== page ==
Neither Dave nor Martin had noticed Izar’s pop-up neighbor before. In fact, I had stumbled upon it myself only recently. Nevertheless, seeing their surprise comforted me because I had reacted the same way. It helped me realize that without the element of surprise, our hobby would be somewhat mundane. To paraphrase the fictitious FBI Special Agent Fox Mulder in the 1998 movie The X-Files: In a universe of infinite possibilities, we should anticipate the unforeseen and expect the unexpected. Perhaps that’s why Dave suggested I share this “stellar” surprise — to help you, too, expect the unexpected.
Izar’s naked-eye companion is W Boötis (also known as 34 Boötis) — a semiregular variable star whose brightness ranges from magnitude 4.7 to 5.4 over an unpredictable time period. The star, a class M3 red giant, has a diameter some 130 times that of the Sun and a luminosity nearly 3,000 times greater. It’s an old star, most likely in a “pre-helium flash” phase, before it evolves into a white dwarf surrounded by a planetary nebula.
From 1966 to 1990, W Boötis pulsed with a period of about 25 days. Then, from 1991 to 1994, its period seemed to change to about 50 days, but these observations became muddled when it turned out the comparison stars were themselves variables! In 1996, new studies suggested staggered periods of 25 and 33 days.
Whatever its period, the good news is that whether the star shines at minimum or maximum light, it stays within naked-eye range. But W Boötis easily escapes notice because it lies only 40′ southwest of brighter Izar, which can easily steal our eyes’ attention. Besides, the variable comes to “light” only by using averted vision, especially when it’s dimmest.
Still, I’d love to hear what you see (or don’t see). In January 2008, I detected W Boötis with direct vision when, according to Elizabeth Waagen at the American Association of Variable Star Observers, the star’s magnitude was about 5.1.
Izar’s other buddy
Although Izar and W Boötis lie close together in our perceived two-dimensional sky, they are not physically related. Izar lies at a distance of about 200 light-years, while W is nearly 4.5 times farther away. Like marigold-colored Arcturus (Alpha [α] Boötis), the brightest star in the north celestial hemisphere, Izar is a full-fledged K-type orange giant. However, I find Izar looks more lemon yellow than golden through my 5-inch f/5.2 Tele Vue refractor; W Boötis, on the other hand, shines like a warm golden flame.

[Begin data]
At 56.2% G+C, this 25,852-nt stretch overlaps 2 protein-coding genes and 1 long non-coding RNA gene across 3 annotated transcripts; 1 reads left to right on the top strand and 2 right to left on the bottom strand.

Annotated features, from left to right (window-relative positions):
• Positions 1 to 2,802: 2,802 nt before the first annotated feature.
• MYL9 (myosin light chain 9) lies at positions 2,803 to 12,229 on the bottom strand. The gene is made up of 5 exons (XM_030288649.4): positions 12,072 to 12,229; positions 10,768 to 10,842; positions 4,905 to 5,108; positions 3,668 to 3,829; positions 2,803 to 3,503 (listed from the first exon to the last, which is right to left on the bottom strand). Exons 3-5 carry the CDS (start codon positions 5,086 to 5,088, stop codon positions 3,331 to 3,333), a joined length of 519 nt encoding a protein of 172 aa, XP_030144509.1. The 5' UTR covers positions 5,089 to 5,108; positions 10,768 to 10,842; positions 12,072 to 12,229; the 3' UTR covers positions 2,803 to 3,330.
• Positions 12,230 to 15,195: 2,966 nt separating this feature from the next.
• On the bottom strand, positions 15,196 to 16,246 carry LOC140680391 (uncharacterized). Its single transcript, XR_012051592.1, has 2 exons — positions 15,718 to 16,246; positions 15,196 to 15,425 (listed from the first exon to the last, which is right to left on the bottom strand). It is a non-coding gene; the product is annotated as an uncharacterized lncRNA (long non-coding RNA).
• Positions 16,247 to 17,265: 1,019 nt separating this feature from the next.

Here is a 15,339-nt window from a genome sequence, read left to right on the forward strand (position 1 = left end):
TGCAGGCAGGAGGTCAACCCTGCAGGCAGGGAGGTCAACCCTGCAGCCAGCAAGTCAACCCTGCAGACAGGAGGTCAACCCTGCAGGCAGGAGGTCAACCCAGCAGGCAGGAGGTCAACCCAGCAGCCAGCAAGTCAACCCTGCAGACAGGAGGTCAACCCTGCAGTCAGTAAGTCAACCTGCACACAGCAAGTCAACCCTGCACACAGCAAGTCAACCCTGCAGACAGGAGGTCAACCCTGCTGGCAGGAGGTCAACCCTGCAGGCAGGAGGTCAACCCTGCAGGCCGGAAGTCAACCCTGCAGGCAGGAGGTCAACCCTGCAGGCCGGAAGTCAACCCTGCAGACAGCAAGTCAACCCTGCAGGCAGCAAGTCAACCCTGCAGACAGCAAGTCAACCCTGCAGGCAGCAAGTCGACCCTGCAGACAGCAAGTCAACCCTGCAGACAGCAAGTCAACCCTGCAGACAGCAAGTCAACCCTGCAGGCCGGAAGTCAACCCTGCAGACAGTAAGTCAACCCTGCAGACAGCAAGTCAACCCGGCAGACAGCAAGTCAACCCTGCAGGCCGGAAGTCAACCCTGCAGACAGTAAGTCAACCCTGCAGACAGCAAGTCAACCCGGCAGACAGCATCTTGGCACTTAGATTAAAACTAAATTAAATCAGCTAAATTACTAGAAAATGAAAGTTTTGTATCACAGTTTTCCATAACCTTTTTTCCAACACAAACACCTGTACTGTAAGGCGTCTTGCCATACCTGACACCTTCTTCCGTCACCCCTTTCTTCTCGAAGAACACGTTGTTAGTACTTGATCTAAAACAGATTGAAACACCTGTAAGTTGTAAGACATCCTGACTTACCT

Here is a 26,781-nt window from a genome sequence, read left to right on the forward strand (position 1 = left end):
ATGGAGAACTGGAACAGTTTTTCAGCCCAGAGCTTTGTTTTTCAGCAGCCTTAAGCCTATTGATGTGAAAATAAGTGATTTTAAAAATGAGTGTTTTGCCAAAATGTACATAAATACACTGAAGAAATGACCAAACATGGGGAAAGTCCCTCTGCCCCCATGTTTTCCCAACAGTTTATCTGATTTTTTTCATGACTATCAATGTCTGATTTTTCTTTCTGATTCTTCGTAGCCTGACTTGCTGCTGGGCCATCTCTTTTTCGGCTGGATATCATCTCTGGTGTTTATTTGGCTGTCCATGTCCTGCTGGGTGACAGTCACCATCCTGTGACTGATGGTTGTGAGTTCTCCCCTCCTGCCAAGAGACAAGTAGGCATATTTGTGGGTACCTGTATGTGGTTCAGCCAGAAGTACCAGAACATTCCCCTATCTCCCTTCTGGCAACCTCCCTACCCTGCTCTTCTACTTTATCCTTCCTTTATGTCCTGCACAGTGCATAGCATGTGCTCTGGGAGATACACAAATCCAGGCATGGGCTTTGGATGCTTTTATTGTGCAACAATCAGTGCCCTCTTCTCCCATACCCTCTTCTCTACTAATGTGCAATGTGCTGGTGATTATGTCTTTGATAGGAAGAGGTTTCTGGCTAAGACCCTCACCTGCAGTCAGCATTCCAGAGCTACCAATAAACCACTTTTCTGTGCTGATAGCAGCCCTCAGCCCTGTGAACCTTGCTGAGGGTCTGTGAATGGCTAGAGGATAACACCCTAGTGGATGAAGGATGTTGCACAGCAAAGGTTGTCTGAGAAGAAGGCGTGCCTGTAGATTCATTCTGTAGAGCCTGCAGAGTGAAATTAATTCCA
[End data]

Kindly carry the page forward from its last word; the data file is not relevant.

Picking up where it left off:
Izar was one of many double stars that William Herschel discovered and monitored over the course of some 2 decades. In an 1803 paper, Herschel noted that changes in the relative positions of these pairs (including Izar) proved that many are “not merely double in appearance, but must be allowed to be real binary combinations … held together by the bond of mutual attraction.”
Splitting Izar has been considered a “test” for beginners with apertures up to 6 inches. Nevertheless, the experienced 19th-century British observer Rev. Thomas W. Webb saw it “perfectly” with a 2¼-inch refractor. The key to success is to observe on a night of good seeing (one with bright moonlight or in the twilight), exercise patience, and use sufficient magnification.
As dawn approached and the seeing steadied, Izar’s companion revealed itself stunningly at powers of 165x and 330x. Once I knew where to look, I could also separate the two stars at powers as low as 94x. I could not convince myself of the star’s duplicity at 60x, however.
More than 2 centuries ago, Herschel penned that Izar “has much the appearance of a planet and its satellite, both shining with innate but different light.” Indeed, my first impression of the pair was one of a distant Sun-like star with a wondrous water-world orbiting it. And I’m not alone: The late astronomy popularizers Agnes Clerke and Camille Flammarion described the primary as “chrome yellow” and “bright yellow,” and the secondary as “sea-water blue” and “marine blue,” respectively.
Is it surprising then that, in the early 1970s, Scottish science-fiction writer Duncan Lunan caused an international commotion when he claimed to have translated signals from a spacecraft sent to the Moon in the 1920s by the inhabitants of a planet orbiting Izar? Lunan’s translation of the alien message begins: “Our home is Epsilon Boötis, which is a double star.” Among other media, the story made it to the CBS Evening News and Time magazine. Although Lunan has since withdrawn most of this idea, it remains a testament to the power and intrigue of this amazing star.
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